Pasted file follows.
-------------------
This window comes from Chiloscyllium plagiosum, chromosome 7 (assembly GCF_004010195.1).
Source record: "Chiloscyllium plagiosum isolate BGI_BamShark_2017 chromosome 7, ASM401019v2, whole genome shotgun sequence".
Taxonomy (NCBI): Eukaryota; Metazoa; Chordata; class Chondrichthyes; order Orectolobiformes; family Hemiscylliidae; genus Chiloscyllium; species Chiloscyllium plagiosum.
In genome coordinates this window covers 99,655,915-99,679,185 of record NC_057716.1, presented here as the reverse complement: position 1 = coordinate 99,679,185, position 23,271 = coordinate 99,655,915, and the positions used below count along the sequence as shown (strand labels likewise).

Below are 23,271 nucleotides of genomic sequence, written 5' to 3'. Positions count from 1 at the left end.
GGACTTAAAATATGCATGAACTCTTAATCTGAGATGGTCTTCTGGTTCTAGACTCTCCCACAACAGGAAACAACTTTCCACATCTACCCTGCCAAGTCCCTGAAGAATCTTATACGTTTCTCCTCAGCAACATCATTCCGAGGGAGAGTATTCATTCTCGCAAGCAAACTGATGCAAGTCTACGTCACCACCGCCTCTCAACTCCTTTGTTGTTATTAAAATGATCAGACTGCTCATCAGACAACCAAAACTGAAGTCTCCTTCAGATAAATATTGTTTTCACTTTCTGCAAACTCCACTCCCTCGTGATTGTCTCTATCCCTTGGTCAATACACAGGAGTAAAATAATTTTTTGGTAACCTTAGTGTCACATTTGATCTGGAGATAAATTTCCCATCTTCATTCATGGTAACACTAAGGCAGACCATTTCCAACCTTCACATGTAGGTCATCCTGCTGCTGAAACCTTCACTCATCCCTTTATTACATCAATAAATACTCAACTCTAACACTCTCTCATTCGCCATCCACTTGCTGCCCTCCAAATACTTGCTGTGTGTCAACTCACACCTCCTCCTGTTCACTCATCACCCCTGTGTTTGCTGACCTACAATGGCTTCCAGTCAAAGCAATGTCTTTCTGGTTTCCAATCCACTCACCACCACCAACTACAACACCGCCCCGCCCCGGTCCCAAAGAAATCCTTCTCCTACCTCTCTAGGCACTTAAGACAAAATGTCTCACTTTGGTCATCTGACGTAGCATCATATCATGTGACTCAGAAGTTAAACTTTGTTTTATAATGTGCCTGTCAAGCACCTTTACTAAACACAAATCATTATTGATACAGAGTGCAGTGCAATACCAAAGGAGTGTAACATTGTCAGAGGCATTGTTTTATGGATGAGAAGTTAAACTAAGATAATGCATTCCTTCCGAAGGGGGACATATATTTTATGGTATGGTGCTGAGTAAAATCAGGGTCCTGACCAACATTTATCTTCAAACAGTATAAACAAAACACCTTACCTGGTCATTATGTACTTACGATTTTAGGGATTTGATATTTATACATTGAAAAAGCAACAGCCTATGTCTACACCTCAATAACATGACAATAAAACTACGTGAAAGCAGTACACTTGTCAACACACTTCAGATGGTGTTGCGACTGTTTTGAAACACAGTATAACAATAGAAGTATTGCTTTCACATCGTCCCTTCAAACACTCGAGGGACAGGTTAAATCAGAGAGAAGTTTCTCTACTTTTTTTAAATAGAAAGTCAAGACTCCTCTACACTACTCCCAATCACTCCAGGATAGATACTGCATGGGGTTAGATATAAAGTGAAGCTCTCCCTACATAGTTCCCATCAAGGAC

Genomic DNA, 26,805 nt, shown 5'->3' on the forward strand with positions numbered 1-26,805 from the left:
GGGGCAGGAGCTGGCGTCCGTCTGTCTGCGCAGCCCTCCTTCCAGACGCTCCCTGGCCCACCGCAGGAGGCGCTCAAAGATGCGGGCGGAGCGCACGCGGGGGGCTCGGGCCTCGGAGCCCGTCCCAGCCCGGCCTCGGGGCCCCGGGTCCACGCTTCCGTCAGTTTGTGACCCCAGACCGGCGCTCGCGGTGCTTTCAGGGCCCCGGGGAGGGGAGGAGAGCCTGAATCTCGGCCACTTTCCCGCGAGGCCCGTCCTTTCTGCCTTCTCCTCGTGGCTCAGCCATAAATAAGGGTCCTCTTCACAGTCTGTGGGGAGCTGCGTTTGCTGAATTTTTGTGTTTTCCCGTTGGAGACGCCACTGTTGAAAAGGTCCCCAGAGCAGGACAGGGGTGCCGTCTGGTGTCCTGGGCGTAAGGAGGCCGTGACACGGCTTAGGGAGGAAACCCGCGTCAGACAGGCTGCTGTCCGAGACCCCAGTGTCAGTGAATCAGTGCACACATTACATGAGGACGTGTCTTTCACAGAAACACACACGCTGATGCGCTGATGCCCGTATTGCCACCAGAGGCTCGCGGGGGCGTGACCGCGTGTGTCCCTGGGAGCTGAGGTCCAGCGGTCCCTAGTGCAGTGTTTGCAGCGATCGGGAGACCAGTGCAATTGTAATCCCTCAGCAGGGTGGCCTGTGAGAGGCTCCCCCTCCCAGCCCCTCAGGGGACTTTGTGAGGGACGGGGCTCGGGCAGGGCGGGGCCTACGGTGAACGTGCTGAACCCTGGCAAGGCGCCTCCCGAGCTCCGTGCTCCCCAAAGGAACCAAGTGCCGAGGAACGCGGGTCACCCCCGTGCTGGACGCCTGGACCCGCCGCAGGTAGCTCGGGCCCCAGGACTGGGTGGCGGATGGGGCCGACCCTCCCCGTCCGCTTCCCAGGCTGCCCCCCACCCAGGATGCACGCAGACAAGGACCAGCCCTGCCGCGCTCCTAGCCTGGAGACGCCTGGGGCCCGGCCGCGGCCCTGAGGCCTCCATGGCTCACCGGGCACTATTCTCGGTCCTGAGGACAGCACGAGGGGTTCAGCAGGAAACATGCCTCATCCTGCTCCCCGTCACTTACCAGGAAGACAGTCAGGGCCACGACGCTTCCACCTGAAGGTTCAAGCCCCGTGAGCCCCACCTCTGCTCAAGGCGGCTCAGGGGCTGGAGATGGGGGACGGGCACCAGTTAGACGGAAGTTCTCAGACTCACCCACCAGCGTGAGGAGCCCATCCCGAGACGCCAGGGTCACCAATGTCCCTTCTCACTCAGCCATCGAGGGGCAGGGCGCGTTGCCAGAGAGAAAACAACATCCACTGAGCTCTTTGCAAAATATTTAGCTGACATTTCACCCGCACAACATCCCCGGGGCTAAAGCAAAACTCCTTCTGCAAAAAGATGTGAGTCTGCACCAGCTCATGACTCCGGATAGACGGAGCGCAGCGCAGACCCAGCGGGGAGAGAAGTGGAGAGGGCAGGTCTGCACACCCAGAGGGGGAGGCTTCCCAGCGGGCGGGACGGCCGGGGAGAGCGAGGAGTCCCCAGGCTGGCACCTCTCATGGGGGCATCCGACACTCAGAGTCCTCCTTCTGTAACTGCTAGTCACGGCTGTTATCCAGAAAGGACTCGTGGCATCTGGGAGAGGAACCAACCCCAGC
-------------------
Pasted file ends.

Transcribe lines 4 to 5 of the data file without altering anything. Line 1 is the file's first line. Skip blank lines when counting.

In genome coordinates this window covers 99,655,915-99,679,185 of record NC_057716.1, presented here as the reverse complement: position 1 = coordinate 99,679,185, position 23,271 = coordinate 99,655,915, and the positions used below count along the sequence as shown (strand labels likewise).

Below are 23,271 nucleotides of genomic sequence, written 5' to 3'. Positions count from 1 at the left end.